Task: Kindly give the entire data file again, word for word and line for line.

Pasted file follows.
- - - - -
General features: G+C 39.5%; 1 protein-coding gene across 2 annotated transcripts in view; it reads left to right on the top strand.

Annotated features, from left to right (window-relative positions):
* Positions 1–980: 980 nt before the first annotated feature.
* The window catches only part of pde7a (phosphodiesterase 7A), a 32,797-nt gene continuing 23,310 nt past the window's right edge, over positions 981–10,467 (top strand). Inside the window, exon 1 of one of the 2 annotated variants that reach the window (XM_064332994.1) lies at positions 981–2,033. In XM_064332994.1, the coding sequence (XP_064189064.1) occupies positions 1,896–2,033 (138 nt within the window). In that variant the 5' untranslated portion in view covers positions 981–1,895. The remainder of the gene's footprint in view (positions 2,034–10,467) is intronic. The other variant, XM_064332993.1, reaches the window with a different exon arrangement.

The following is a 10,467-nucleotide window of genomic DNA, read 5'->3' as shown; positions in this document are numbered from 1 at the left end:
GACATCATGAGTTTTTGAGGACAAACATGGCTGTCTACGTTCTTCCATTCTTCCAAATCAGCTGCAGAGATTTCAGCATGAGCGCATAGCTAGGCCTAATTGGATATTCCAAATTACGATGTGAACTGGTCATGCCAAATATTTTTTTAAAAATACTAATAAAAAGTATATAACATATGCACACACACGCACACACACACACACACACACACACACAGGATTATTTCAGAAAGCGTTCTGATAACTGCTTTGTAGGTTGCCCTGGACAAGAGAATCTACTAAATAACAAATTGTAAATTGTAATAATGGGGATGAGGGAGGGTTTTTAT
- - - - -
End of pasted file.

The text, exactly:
General features: G+C 39.5%; 1 protein-coding gene across 2 annotated transcripts in view; it reads left to right on the top strand.

Annotated features, from left to right (window-relative positions):
* Positions 1–980: 980 nt before the first annotated feature.
* The window catches only part of pde7a (phosphodiesterase 7A), a 32,797-nt gene continuing 23,310 nt past the window's right edge, over positions 981–10,467 (top strand). Inside the window, exon 1 of one of the 2 annotated variants that reach the window (XM_064332994.1) lies at positions 981–2,033. In XM_064332994.1, the coding sequence (XP_064189064.1) occupies positions 1,896–2,033 (138 nt within the window). In that variant the 5' untranslated portion in view covers positions 981–1,895. The remainder of the gene's footprint in view (positions 2,034–10,467) is intronic. The other variant, XM_064332993.1, reaches the window with a different exon arrangement.

The following is a 10,467-nucleotide window of genomic DNA, read 5'->3' as shown; positions in this document are numbered from 1 at the left end:
GACATCATGAGTTTTTGAGGACAAACATGGCTGTCTACGTTCTTCCATTCTTCCAAATCAGCTGCAGAGATTTCAGCATGAGCGCATAGCTAGGCCTAATTGGATATTCCAAATTACGATGTGAACTGGTCATGCCAAATATTTTTTTAAAAATACTAATAAAAAGTATATAACATATGCACACACACGCACACACACACACACACACACACACACAGGATTATTTCAGAAAGCGTTCTGATAACTGCTTTGTAGGTTGCCCTGGACAAGAGAATCTACTAAATAACAAATTGTAAATTGTAATAATGGGGATGAGGGAGGGTTTTTAT